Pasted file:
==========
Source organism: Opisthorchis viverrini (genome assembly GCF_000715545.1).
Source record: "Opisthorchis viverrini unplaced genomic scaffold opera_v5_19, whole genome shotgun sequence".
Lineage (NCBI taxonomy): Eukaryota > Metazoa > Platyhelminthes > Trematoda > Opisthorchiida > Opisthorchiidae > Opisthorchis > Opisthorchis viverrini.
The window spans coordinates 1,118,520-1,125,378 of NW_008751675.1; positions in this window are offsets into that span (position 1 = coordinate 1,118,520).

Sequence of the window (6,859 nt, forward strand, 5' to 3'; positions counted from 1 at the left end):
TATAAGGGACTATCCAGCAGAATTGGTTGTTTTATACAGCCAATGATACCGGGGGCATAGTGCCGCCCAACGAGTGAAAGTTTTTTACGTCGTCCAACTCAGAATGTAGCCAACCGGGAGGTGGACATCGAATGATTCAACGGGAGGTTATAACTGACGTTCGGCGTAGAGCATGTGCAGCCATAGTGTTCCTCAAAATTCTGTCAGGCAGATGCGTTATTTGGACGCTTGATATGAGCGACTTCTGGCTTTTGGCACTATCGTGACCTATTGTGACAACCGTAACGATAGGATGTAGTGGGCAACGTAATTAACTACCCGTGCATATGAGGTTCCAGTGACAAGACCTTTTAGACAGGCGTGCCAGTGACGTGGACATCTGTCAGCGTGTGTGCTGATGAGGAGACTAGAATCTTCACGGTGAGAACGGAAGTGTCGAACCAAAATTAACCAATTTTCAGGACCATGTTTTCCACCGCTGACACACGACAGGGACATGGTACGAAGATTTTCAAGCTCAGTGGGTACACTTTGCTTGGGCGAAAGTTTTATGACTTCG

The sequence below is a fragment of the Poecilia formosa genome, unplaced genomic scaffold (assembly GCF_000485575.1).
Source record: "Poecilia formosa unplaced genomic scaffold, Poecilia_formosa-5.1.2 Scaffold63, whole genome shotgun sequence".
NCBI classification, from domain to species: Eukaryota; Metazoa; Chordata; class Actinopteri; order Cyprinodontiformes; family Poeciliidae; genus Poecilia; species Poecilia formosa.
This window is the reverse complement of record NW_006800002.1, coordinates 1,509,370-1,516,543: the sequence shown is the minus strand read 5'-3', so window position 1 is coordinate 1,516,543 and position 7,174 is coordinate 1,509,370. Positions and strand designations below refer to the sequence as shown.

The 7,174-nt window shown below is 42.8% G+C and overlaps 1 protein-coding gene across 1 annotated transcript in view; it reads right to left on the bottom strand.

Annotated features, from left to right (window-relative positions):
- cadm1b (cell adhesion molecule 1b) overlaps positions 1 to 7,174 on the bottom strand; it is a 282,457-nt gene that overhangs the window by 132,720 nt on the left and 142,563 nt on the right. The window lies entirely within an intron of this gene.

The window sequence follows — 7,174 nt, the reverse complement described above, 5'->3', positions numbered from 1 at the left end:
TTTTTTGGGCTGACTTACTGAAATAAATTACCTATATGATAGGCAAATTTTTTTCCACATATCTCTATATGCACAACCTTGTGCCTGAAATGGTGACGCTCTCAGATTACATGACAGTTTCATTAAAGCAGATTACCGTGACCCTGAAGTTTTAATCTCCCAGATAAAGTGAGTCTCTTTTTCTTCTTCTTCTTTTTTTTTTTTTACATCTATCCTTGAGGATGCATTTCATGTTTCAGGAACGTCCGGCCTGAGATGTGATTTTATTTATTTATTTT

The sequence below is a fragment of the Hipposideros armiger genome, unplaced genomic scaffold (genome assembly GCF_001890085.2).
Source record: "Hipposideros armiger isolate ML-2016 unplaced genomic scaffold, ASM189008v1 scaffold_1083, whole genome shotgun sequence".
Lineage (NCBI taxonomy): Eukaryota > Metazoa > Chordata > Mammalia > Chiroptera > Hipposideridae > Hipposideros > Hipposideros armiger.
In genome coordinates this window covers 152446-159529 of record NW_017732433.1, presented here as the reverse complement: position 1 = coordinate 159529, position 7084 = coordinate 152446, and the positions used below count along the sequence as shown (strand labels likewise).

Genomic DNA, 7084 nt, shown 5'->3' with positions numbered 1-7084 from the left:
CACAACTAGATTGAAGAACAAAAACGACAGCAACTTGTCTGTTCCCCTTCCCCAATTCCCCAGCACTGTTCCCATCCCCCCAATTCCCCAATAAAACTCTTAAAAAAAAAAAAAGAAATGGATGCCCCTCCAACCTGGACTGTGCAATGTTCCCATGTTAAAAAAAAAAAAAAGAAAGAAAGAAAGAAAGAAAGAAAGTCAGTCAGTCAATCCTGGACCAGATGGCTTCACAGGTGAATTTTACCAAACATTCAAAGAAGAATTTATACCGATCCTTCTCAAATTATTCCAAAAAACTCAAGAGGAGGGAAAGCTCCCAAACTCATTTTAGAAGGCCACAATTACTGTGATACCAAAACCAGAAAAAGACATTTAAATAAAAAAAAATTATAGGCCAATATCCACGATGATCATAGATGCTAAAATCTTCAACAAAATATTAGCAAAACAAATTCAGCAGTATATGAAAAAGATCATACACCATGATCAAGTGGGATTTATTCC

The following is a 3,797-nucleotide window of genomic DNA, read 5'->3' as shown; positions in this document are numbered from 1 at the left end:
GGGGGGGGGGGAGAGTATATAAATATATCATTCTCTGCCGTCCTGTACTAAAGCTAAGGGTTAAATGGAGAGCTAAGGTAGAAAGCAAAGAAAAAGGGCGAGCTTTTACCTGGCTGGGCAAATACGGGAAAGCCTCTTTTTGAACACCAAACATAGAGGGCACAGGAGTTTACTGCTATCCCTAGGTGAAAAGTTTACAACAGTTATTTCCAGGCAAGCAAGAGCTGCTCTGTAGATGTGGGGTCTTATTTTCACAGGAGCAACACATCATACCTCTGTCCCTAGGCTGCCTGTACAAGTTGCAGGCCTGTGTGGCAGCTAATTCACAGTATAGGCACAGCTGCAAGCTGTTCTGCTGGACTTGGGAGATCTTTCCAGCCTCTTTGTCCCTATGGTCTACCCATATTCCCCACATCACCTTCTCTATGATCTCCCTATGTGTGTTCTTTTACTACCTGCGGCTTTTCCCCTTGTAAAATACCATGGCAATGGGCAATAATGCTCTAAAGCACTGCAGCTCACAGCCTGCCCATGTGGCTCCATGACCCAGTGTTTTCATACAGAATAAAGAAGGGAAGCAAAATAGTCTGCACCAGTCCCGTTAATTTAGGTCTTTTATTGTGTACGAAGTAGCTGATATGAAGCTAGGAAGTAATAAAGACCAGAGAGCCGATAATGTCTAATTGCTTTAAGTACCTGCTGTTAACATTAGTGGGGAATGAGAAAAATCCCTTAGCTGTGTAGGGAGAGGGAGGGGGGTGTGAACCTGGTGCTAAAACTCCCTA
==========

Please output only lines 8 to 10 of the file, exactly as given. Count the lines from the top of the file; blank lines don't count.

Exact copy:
Source record: "Poecilia formosa unplaced genomic scaffold, Poecilia_formosa-5.1.2 Scaffold63, whole genome shotgun sequence".
NCBI classification, from domain to species: Eukaryota; Metazoa; Chordata; class Actinopteri; order Cyprinodontiformes; family Poeciliidae; genus Poecilia; species Poecilia formosa.
This window is the reverse complement of record NW_006800002.1, coordinates 1,509,370-1,516,543: the sequence shown is the minus strand read 5'-3', so window position 1 is coordinate 1,516,543 and position 7,174 is coordinate 1,509,370. Positions and strand designations below refer to the sequence as shown.